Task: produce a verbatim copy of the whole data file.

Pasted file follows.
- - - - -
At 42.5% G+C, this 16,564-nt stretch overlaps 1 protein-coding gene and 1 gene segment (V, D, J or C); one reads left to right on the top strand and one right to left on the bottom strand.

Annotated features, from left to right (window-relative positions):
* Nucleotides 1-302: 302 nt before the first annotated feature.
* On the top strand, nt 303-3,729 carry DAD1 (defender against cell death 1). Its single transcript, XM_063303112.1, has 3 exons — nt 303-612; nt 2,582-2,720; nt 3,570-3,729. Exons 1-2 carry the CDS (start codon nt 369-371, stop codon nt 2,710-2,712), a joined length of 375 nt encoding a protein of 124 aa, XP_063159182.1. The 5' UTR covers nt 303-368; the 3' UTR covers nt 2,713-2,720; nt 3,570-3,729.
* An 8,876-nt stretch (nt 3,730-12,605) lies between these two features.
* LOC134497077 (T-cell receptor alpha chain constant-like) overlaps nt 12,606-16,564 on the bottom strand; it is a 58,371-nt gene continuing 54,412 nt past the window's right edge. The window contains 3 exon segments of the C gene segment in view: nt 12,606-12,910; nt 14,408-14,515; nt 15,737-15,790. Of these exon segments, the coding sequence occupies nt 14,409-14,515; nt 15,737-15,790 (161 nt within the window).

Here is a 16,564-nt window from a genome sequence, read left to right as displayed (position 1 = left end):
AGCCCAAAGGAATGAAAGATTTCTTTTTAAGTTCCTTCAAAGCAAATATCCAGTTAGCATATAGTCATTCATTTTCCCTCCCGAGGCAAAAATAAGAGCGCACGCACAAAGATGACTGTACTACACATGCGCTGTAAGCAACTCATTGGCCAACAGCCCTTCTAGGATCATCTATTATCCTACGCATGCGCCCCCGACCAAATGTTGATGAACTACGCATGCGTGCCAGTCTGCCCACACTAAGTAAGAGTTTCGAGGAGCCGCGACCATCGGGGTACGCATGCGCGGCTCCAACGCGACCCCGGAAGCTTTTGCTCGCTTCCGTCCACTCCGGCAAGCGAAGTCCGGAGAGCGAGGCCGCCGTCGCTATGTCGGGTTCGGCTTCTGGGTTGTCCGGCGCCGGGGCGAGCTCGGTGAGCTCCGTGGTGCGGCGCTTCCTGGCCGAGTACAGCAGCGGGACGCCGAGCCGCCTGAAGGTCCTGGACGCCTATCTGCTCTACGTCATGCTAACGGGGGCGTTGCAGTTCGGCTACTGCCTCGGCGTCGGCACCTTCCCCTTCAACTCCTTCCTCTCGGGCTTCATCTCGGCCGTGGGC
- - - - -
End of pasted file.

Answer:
At 42.5% G+C, this 16,564-nt stretch overlaps 1 protein-coding gene and 1 gene segment (V, D, J or C); one reads left to right on the top strand and one right to left on the bottom strand.

Annotated features, from left to right (window-relative positions):
* Nucleotides 1-302: 302 nt before the first annotated feature.
* On the top strand, nt 303-3,729 carry DAD1 (defender against cell death 1). Its single transcript, XM_063303112.1, has 3 exons — nt 303-612; nt 2,582-2,720; nt 3,570-3,729. Exons 1-2 carry the CDS (start codon nt 369-371, stop codon nt 2,710-2,712), a joined length of 375 nt encoding a protein of 124 aa, XP_063159182.1. The 5' UTR covers nt 303-368; the 3' UTR covers nt 2,713-2,720; nt 3,570-3,729.
* An 8,876-nt stretch (nt 3,730-12,605) lies between these two features.
* LOC134497077 (T-cell receptor alpha chain constant-like) overlaps nt 12,606-16,564 on the bottom strand; it is a 58,371-nt gene continuing 54,412 nt past the window's right edge. The window contains 3 exon segments of the C gene segment in view: nt 12,606-12,910; nt 14,408-14,515; nt 15,737-15,790. Of these exon segments, the coding sequence occupies nt 14,409-14,515; nt 15,737-15,790 (161 nt within the window).

Here is a 16,564-nt window from a genome sequence, read left to right as displayed (position 1 = left end):
AGCCCAAAGGAATGAAAGATTTCTTTTTAAGTTCCTTCAAAGCAAATATCCAGTTAGCATATAGTCATTCATTTTCCCTCCCGAGGCAAAAATAAGAGCGCACGCACAAAGATGACTGTACTACACATGCGCTGTAAGCAACTCATTGGCCAACAGCCCTTCTAGGATCATCTATTATCCTACGCATGCGCCCCCGACCAAATGTTGATGAACTACGCATGCGTGCCAGTCTGCCCACACTAAGTAAGAGTTTCGAGGAGCCGCGACCATCGGGGTACGCATGCGCGGCTCCAACGCGACCCCGGAAGCTTTTGCTCGCTTCCGTCCACTCCGGCAAGCGAAGTCCGGAGAGCGAGGCCGCCGTCGCTATGTCGGGTTCGGCTTCTGGGTTGTCCGGCGCCGGGGCGAGCTCGGTGAGCTCCGTGGTGCGGCGCTTCCTGGCCGAGTACAGCAGCGGGACGCCGAGCCGCCTGAAGGTCCTGGACGCCTATCTGCTCTACGTCATGCTAACGGGGGCGTTGCAGTTCGGCTACTGCCTCGGCGTCGGCACCTTCCCCTTCAACTCCTTCCTCTCGGGCTTCATCTCGGCCGTGGGC